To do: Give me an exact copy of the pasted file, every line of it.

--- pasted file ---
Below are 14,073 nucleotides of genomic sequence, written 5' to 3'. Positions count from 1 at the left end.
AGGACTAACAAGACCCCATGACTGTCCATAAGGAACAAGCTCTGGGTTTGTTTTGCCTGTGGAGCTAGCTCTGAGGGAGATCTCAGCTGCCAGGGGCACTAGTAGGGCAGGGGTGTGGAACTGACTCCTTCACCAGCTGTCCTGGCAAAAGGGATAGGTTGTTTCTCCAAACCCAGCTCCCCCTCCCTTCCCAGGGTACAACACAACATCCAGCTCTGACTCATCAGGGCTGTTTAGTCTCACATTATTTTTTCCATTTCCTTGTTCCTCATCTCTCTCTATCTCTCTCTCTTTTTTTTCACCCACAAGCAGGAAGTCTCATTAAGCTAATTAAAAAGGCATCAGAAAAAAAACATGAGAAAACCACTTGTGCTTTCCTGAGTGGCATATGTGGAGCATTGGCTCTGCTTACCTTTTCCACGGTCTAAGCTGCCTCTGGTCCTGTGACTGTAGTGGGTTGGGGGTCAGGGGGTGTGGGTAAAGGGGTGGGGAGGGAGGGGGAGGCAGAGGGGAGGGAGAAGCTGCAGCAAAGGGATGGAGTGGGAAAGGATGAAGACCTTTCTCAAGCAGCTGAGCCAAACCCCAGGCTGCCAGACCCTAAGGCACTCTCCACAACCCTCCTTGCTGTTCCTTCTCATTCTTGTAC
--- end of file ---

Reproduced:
Below are 14,073 nucleotides of genomic sequence, written 5' to 3'. Positions count from 1 at the left end.
AGGACTAACAAGACCCCATGACTGTCCATAAGGAACAAGCTCTGGGTTTGTTTTGCCTGTGGAGCTAGCTCTGAGGGAGATCTCAGCTGCCAGGGGCACTAGTAGGGCAGGGGTGTGGAACTGACTCCTTCACCAGCTGTCCTGGCAAAAGGGATAGGTTGTTTCTCCAAACCCAGCTCCCCCTCCCTTCCCAGGGTACAACACAACATCCAGCTCTGACTCATCAGGGCTGTTTAGTCTCACATTATTTTTTCCATTTCCTTGTTCCTCATCTCTCTCTATCTCTCTCTCTTTTTTTTCACCCACAAGCAGGAAGTCTCATTAAGCTAATTAAAAAGGCATCAGAAAAAAAACATGAGAAAACCACTTGTGCTTTCCTGAGTGGCATATGTGGAGCATTGGCTCTGCTTACCTTTTCCACGGTCTAAGCTGCCTCTGGTCCTGTGACTGTAGTGGGTTGGGGGTCAGGGGGTGTGGGTAAAGGGGTGGGGAGGGAGGGGGAGGCAGAGGGGAGGGAGAAGCTGCAGCAAAGGGATGGAGTGGGAAAGGATGAAGACCTTTCTCAAGCAGCTGAGCCAAACCCCAGGCTGCCAGACCCTAAGGCACTCTCCACAACCCTCCTTGCTGTTCCTTCTCATTCTTGTAC